Molly Ringwald is alive and well and living in Paris.

A decade ago she was everyone’s favorite all-American teen-ager, thanks to her winning performances in John Hughes’ popular comedies: “Sixteen Candles,” “The Breakfast Club” and “Pretty in Pink.” But two years ago the actress packed her bags and left Los Angeles for the City of Light.

“I went to Paris a couple of years ago to work,” Ringwald explains. “I was just so happy there. It was during the summer and the sun goes down at 10 at night. The whole city just seemed alive. I wanted to see what it felt like living outside of America and get a different perspective.”

Ringwald acknowledges it’s been a bit tough playing the expatriate role, mainly because of the language barrier. But she’s currently going to French class four hours a day. “I am getting to be fairly bilingual. Living in Paris has its own set of problems I have to deal with, but those problems, compared with living in L.A., to me are much better. Living as a celebrity or a famous person in L.A. can really get you down after a while.”


And she desperately craved a a normal life. “The films that I did were released in France, but they didn’t have the impact, obviously, they had here because all of the John Hughes films were so American. So I can walk around and just be normal. I can breathe .”

Ringwald’s in Los Angeles to visit her family and promote her latest project, “The Stand.” ABC’s ambitious eight-hour miniseries of the Stephen King novel chronicles a future world where a deadly flu has wiped out most of the population. The survivors are divided into two camps: those who seek a new beginning on Earth and those who are loyal to a satanic demon in blue jeans named Randall Flagg (Jamey Sheridan). Ringwald, Gary Sinise, Ray Walston, Rob Lowe, Ossie Davis and Ruby Dee are among the benevolent survivors.

This late afternoon, Ringwald is nursing a cup of coffee at the Bistro Gardens in Studio City. She’s definitely grown up. In fact, at age 26, there’s an air of European sophistication about the actress these days. Her hair, which she dyed red in the ‘80s, is back to its natural dark brown. Her trendy, often outrageous, clothes have given way to a tailored, stylish look.

Lighting up a cigarette, she acknowledges she “kind of just turned off” inside during her heyday. “Life was happening around me. I can’t really say how much I felt, because I couldn’t. It was overwhelming. I was just caught in a tornado that was going very fast and uncontrollably. It was nothing I planned. I am glad (the movies) did well.”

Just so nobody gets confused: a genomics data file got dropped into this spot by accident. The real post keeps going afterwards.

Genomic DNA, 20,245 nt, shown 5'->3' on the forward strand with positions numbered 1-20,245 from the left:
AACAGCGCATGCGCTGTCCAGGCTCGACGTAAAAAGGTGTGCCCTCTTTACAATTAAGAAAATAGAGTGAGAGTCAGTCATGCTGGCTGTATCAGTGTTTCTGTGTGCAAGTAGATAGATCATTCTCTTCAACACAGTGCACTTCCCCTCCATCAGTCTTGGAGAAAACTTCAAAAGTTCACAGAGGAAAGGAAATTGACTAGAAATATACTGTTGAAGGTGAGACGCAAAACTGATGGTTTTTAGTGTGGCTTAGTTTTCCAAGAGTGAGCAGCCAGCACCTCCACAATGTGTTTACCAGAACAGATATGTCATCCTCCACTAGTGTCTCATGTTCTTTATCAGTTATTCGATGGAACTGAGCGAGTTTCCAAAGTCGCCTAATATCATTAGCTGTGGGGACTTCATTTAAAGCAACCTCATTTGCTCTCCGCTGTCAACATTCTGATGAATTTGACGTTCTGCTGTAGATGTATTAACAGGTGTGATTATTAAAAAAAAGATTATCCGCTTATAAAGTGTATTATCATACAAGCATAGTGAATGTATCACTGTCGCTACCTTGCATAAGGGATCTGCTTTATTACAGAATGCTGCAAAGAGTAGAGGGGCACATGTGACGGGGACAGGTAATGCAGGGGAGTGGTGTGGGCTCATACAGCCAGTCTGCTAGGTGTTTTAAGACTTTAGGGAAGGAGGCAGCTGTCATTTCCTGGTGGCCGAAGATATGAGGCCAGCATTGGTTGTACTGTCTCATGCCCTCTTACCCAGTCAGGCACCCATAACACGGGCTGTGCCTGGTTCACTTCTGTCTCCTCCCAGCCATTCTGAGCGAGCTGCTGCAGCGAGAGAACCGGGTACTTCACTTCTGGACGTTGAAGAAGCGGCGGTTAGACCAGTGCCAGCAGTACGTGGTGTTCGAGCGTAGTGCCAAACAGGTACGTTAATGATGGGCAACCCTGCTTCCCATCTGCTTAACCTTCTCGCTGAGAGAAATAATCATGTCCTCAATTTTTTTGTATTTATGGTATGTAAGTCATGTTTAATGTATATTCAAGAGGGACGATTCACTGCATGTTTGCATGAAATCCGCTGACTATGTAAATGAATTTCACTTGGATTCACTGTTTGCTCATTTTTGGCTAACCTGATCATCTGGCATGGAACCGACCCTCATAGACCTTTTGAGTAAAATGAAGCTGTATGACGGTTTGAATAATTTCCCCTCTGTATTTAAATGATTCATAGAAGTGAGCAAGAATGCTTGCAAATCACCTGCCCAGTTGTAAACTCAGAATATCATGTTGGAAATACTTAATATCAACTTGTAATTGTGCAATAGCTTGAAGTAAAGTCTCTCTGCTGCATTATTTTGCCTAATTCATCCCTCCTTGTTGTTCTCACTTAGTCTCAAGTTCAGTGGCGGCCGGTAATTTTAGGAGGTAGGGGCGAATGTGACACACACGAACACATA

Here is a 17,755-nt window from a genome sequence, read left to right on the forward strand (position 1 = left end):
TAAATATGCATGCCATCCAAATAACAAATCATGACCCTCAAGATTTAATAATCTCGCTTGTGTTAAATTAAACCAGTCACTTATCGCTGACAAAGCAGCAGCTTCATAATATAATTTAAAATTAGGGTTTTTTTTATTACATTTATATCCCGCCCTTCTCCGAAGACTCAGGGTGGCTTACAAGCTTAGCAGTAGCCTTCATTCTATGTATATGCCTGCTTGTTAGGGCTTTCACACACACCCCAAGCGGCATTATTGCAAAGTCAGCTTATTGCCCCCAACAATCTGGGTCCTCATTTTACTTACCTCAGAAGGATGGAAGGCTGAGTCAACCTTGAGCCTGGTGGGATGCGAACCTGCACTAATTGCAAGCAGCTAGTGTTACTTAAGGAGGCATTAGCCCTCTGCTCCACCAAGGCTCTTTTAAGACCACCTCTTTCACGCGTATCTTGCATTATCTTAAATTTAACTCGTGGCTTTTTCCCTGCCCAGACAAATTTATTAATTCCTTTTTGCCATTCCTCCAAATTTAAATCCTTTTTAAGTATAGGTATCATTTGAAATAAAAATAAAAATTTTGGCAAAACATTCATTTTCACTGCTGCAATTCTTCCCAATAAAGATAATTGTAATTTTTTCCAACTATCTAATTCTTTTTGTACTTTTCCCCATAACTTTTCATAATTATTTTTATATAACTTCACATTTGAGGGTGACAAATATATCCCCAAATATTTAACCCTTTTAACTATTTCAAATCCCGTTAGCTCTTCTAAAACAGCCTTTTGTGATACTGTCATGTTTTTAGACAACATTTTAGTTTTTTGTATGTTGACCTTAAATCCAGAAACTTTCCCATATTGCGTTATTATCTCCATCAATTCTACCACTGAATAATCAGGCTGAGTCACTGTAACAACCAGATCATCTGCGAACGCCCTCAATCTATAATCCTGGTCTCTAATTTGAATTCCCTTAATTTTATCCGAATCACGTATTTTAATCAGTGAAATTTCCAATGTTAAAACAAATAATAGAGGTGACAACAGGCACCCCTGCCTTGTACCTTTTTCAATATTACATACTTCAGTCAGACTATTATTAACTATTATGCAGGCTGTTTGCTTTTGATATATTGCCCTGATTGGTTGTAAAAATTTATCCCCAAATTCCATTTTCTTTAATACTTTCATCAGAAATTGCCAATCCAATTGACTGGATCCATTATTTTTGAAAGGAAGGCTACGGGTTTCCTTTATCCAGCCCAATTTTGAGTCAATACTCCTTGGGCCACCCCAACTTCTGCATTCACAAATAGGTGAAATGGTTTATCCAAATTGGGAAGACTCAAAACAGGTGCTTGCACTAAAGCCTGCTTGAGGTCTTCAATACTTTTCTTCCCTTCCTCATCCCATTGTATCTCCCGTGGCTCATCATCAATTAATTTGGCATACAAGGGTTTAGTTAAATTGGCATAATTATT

But at the same time, she says, their success “kind of stunted me. Everything came to a screeching halt when it was time to grow up. That’s hard. It’s hard enough to grow up, anyway. The normal thing is to work your way, to train, to prepare yourself for what you want to do. You are not supposed to accomplish it at that age. I had to deal with growing out of those movies and growing up. It was tough. If I hadn’t moved to France, I would have gone somewhere.”

Her post-Hughes films, including “Betsy’s Wedding,” “The Pick-Up Artist” and “King Lear” have not performed well at the box office. But Ringwald doesn’t regret making any of those films.

“I have a million different people telling me what I should do,” Ringwald says matter-of-factly. “ I think I need to do what I feel like I should. Those films (I did) were interesting to me. Some of them didn’t turn out the way I wanted them to turn out. I don’t so much regret the choices that I made. There was a reason for it. Maybe now, maybe knowing what I know now, I wouldn’t have made the same choices. But I think everything is a learning experience.”

Ringwald laughs. “Let’s face it, actors are severely overpaid anyway. It’s not like I need to make a film and have it make a ton of money. That’s not what I need to survive. I think what I need to survive is to do things I feel good about, that are interesting to me, and I feel like I am challenging myself, like I am working myself.”

And she doesn’t necessarily mean just acting. “If I can sit down and write and express myself in any way artistically, I feel like it is worthwhile,” Ringwald says. “I’ve always been writing since I was young. My mother told me there were three things I excelled at when I was young and that was singing, writing and acting. It just happens that one of them took off and I became known as that. But writing is something that interests me a lot.”

Ringwald has continued acting since moving to Paris, but in very non-commercial projects, including a French-English production called “Seven Sundays,” which, she says, will be released here later this year.

Ringwald took the decidedly high-profile “The Stand,” she says, because she needed to balance the non-commercial “with things people see. People get very testy with me sometimes when they see me on the street. They say, ‘Why haven’t I seen you in something?’ They are mad because I was such a staple in people’s minds. I thought this would be a chance to do something people would be able to see, and then I can still do all the other stuff.”

“Stephen King’s The Stand” airs Sunday, Monday, Wednesday and Thursday at 9 p.m. on ABC.